• Extend Licensure Reciprocity: Enable Military Family Life Counselors and Deployed Resiliency Counselors, who provide non-clinical assistance with relationship, financial, and other life problems, to easily provide services to servicemembers throughout the country.
  • Review Promotion Rates for Uniformed Behavioral Health Providers: Require the military surgeons general to report to Congress on the reasons for low promotion rates for military psychologists and social workers and alternatives to improve promotion rates and retention.

 

Military Justice

Chair Speier added several provisions to the NDAA that would further strengthen the historic and transformational military justice reform enacted in the FY 2022 NDAA and would offer additional support to survivors of sexual assault, domestic violence, and other interpersonal violent crimes.

  • Take Sexual Harassment Charging Decisions Out of the Chain of Command: Reserve prosecutorial decisions, including referrals to court-martial, for the new standalone military offense of sexual harassment to the Special Trial Counsel, an independent military attorney outside of the chain of command of the victim and accused.
  • Strengthen Independent Investigations of Sexual Harassment: Clarify that the new independent investigations of sexual harassment must be conducted by trained investigators who are outside the chain of command of the victim and accused.
  • Enhance Military Justice Reform: Add two crimes (death or injury of an unborn child and mailing obscene materials) to the covered offenses under the jurisdiction of the Special Trial Counsel; clarify that all prosecutorial decisions, such as selecting expert witnesses, be made by the Special Trial Counsel; and require DoD to conduct an annual assessment of the impact of military justice reform beginning in 2025.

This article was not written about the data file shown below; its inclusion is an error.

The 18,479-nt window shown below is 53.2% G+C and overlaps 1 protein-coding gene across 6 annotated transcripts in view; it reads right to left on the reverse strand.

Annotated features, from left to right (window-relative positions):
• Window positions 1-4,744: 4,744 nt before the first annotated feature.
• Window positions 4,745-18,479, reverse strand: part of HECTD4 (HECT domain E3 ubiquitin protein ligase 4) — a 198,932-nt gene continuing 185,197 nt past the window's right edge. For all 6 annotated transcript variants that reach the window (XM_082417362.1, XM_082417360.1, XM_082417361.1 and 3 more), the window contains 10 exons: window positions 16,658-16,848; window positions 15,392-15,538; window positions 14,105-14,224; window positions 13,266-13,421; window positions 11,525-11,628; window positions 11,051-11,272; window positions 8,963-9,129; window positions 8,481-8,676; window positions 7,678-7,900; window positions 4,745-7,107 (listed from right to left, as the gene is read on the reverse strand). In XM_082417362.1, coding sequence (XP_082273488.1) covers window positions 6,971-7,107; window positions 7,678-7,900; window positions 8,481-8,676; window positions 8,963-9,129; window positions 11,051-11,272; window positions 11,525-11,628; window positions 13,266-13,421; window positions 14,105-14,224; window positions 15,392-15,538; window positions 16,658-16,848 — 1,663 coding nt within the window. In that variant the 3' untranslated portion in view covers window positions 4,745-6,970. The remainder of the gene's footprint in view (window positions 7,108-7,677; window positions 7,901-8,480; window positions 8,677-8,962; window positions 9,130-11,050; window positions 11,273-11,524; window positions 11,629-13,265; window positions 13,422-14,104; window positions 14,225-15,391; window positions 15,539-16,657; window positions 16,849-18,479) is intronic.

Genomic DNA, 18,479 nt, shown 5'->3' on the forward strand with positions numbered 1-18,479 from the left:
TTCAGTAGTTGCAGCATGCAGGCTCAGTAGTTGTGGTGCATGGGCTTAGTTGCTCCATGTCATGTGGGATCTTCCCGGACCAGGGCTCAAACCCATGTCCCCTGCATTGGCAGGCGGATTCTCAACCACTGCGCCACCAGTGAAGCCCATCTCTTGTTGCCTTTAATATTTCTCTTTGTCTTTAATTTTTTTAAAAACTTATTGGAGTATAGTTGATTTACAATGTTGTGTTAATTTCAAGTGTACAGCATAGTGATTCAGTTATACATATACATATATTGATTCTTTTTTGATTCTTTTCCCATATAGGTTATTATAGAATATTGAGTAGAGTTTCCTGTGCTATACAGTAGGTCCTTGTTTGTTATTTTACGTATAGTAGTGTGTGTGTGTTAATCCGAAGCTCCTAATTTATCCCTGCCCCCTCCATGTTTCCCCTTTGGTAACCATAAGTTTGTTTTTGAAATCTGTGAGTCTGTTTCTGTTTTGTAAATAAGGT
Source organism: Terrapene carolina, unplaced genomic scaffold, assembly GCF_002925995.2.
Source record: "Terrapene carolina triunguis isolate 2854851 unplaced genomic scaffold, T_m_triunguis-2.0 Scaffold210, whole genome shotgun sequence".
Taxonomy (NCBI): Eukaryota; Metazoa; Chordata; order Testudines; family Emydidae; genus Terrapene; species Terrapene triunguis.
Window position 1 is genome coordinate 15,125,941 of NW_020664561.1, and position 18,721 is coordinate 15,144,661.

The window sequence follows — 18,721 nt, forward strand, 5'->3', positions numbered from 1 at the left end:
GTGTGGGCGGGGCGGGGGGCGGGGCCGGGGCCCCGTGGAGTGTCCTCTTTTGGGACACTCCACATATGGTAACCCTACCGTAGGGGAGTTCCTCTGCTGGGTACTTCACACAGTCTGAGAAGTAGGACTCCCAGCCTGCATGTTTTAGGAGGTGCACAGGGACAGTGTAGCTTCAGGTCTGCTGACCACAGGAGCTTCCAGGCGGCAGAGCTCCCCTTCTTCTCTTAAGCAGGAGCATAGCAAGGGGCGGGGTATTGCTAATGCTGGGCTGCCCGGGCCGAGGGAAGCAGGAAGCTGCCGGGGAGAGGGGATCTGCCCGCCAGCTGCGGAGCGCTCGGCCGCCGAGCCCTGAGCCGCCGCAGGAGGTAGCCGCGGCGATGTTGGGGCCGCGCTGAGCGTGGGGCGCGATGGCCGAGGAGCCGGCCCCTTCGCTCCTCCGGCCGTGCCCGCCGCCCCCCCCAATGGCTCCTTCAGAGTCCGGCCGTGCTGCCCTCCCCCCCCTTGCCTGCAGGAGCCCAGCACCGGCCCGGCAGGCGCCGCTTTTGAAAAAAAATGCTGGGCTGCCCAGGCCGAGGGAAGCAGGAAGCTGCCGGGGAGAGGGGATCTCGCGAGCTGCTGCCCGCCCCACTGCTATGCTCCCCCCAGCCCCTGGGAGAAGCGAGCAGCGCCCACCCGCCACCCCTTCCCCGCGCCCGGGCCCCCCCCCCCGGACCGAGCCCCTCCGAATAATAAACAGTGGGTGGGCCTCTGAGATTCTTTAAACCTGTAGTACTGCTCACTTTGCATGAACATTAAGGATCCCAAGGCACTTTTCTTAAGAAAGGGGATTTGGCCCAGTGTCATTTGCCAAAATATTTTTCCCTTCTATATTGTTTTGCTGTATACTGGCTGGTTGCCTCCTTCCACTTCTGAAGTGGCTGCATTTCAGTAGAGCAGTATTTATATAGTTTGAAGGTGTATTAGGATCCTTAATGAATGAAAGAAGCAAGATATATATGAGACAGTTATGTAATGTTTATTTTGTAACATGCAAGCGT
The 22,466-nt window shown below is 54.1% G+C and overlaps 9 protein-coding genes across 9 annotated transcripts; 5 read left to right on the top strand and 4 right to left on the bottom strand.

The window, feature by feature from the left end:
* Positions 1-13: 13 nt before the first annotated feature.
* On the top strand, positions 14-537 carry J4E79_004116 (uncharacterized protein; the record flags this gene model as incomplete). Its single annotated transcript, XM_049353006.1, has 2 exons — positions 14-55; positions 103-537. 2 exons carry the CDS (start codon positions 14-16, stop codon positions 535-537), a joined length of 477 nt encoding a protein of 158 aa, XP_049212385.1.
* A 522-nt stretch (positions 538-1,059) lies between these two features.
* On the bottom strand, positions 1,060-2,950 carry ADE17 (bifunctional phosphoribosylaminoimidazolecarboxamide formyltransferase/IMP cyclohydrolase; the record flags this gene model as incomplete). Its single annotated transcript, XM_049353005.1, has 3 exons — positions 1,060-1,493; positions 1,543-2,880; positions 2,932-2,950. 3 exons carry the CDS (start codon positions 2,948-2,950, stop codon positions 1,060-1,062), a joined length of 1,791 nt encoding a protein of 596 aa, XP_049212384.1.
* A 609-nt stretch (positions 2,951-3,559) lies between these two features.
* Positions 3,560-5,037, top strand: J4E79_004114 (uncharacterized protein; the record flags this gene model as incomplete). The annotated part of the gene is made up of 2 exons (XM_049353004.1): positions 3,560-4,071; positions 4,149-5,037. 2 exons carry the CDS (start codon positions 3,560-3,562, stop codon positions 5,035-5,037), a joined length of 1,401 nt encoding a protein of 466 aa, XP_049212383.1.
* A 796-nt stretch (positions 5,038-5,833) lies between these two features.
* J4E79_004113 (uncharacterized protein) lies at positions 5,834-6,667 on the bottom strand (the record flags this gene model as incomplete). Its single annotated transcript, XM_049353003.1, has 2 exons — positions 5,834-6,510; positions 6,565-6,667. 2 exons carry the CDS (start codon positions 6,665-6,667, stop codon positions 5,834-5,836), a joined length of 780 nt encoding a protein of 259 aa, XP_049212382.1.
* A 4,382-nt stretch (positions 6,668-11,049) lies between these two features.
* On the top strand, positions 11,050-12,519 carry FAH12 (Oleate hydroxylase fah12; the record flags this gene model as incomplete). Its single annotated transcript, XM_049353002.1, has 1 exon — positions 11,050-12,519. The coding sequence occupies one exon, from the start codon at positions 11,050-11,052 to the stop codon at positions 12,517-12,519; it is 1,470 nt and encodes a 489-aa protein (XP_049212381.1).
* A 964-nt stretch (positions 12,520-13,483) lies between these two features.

• Address Sexual Violence in the National Guard: Require additional reporting and regular inspections (every five years) of the compliance of the National Guard of each state with laws and DoD policies on sexual assault, sexual harassment, and suicide prevention and response, including public grading on a scale of “Excellent, Satisfactory, and Unsatisfactory.”
  • Provide Compensation and Restitution to Military Crime Victims: Establish a Military Crime Victims Financial Assistance Fund to provide up to $50,000 per incident in financial assistance to victims of interpersonal violent crimes, such as assault and rape, under the Uniform Code of Military Justice, including for unreimbursed health care expenses and property damage.
  • Pilot Financial Assistance for Victims of Domestic Violence: Establish a five-year pilot program to provide grants of financial assistance of up to $7,500 to assist victims in exiting an abusive relationship with an intimate partner who is a servicemember.
  • Increase Punishment for Hate Crimes: Incorporate the federal sentencing enhancement for hate crimes within the military’s ongoing sentencing reform.
  • Strengthen the Military Service Inspectors General: Require the inspectors general to retain (and not refer to command) cases alleging a failure to follow policies or procedures related to sexual harassment, sexual assault, and domestic violence; and require the inspectors general to notify complainants before referring other cases to a command investigation.
  • Reform Non-Judicial Punishment: Require legal review before imposing non-judicial punishment (NJP), require the services to establish guidance regarding use of the “vessel exception” under which servicemembers cannot decline NJP and opt for a court-martial, and initiate a Government Accountability Office review of the use of the vessel exception.
  • Offer Referrals to Civilian Victim Assistance Programs: Require DoD to establish a policy to provide for referrals to civilian victim assistance providers for victims of sexual assault.
  • Defend Military Whistleblowers: Allows military personnel who are retaliated against for making a protected communication the same, favorable burden of proof that their federal civilian employee counterparts are afforded.